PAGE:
Therefore with wholehearted effort a Vaidika should adhere to the Veda. Knowledge assisted by righteous action will reveal the supreme Brahman.

(THE GODDESS RESUMES HER DISCUSSION OF THE FIRST TYPE OF VEDIC WORSHIP)

9. 34-38
Abandoning all desires, taking refuge in me alone, showing kindness to all beings, leaving behind anger and self-conceit,

Giving their hearts to me, devoting their life-energies to me, delighting in accounts of my sacred places, thus should renouncers, forest dwellers, householders and students.

Always with devotion practice that yoga focused on my cosmic majesty. The mental darkness sprung from ignorance of those who are always so absorbed,

I shall disperse with the sunlight of knowledge, without a doubt. Such is then the first form of Vedic worship, O Mountain, describe briefly in its essence.

(THE GODDESS DESCRIBES THE SECOND TYPE OF VEDIC WORSHIP FOCUSING ON HER FORM AS BHUVANESVARI)

9. 38-43
Hear now the second type. Either in an icon, on prepared ground, in the orb of the sun or moon,

In water, in a Bana Linga, on a sacred diagram, on a cloth, or also in the auspicious lotus of one’s own heart, one should mediate on the supreme Goddess.

She is endowed with fine qualities, filled with compassion, youthful, red like the dawn, the quintessence of beauty, lovely in every limb.

She is filled with the sentiment of passion and is ever distressed by the sorrows of her devotees; Disposed to kindness, she is the Mother bearing a crescent moon in her locks.

She holds a noose and goad while gesturing her beneficence and assurance of safety; she is bliss incarnate. One should worship her with such offerings as one can afford.

Until one is prepared for internal worship, a person should continue to perform this external worship. Only when prepared should one abandon it.

(THE GODDESS DESCRIBES INTERNAL WORSHIP)

9. 44-47
Internal worship, according to tradition, comprises dissolution into pure consciousness. Pure consciousness alone, devoid of finitude, is my supreme form.

Thus focus your awareness on my form that is pure consciousness, without using any conceptual support. What appears outside this pure consciousness as the world, composed of illusion, is false.

Thus, to dispel the world-appearance, upon the supreme witness in the form of the Self, One should meditate without doubts and with a heart discipline through yoga.

Now, then, I shall describe at length the final type of external worship. Listen with an attentive mind, Best of Mountains.
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As I Understand It:

In the previous chapters the Goddess worship is described, as dealing with the motivation of the devotee. This chapter details the different methods, procedures and images that a worshipper may use.

The Goddess blesses the Vedic and the Tantric, Internal and External ways of worship. The two paths, orthodox Vedic and the heterodox Tantric, are often viewed as in conflict with each other. The ancient Vedic ideals of social order were based on class, gender and stages of life, and were prompted and protected by priestly class. By the seventh century C.E., however, Tantric teachings and practices had become sufficiently popular to pose a serious challenge to certain Vedic ideals. The Devi Gita accepts the Tantras so long as they are not in direct conflict with Vedic tradition.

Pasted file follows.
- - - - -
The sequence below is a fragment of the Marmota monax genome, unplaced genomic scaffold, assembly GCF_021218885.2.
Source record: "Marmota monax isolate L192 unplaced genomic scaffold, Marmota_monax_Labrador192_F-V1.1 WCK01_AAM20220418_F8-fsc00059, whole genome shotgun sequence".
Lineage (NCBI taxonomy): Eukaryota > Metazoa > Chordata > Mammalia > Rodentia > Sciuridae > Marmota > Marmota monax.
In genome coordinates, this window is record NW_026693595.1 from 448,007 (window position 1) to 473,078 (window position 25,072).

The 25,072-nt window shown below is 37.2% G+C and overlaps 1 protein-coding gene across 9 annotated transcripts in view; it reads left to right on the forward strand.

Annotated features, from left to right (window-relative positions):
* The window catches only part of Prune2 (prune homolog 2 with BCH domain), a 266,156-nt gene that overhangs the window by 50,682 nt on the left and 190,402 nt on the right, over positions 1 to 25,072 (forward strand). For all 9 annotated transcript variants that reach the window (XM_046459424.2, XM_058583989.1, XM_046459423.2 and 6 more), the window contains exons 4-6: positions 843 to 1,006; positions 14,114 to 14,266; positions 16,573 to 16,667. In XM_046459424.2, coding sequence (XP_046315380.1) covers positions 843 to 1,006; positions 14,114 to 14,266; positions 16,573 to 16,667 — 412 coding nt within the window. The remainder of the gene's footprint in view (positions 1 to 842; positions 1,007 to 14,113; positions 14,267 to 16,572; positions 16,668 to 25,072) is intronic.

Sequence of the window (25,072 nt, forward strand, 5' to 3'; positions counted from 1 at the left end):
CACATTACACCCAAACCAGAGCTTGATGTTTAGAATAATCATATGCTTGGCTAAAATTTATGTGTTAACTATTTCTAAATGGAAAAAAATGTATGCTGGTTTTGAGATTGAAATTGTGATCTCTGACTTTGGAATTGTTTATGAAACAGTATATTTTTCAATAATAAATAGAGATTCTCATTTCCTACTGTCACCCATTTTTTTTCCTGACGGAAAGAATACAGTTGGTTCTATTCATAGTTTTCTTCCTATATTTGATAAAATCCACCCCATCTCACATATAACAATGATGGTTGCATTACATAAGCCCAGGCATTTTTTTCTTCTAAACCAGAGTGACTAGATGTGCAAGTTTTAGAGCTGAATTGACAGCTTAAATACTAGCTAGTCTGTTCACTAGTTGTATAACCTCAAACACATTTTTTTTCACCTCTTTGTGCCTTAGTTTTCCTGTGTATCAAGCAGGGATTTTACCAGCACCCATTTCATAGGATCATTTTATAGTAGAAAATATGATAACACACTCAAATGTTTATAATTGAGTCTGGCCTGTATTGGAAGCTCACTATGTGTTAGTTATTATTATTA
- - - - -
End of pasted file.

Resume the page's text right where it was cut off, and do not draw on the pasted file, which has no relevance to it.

Although the Goddess accepts the Tantric way of devotion, she claims direct responsibility for safeguarding the Vedas. Like the incarnation of Krishna in the Bhagavad Gita, she incarnates herself to combat righteousness in the world assuming various guises. Both the incarnations are triggered by a decline in righteousness. Yet, the Devi is ultimately unaffected by the mundane turmoil of the combat between good and evil. Her incarnation is her play, Lila.

The two major Vedic manifestations of the Goddess in the Devi Gita are Viraj and Bhuvanesvari. While Viraj is the cosmic body of the Goddess with her countless heads, eyes, and feet, Bhuvanesvari may be represented by a book, a painting, a trident, a stone, a sword, as water, as blazing fire, rays of the sun, mountain top or mountain cave. Her presence may be felt in natural and artificial objects.

But one important medium where her presence is felt is one’s own heart. Yet, the external worship is a necessary prerequisite for the more advanced, internal practice that is described in chapter 10.

The Devi Gita suggests a smooth progression of worship that proceeds from external to internal, from gross to subtle. The devotee begins with the gross, cosmic body or Viraj, and then move on to the more benign and refined form of the Goddess as Bhuvaneshvari. The worshipper first uses external support before internalizing the image in his or her heart. Finally, the devotee does away with all images and all thoughts, concentrating only on the desire to merge into the pure consciousness of the Goddess which is her supreme form beyond all forms.
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Suggested Readings:
Brown, C. Mackenzie, The Devi Gita, The Song of the Goddess: A Translation, Annotation, and Commentary, Albany: State University of New York Press. 1998.

___________, The Triumph of the Goddess: The Canonical Models and Theological Visions of the Devi-Bhagavata Purana. Albany: State University of New York Press. 1990.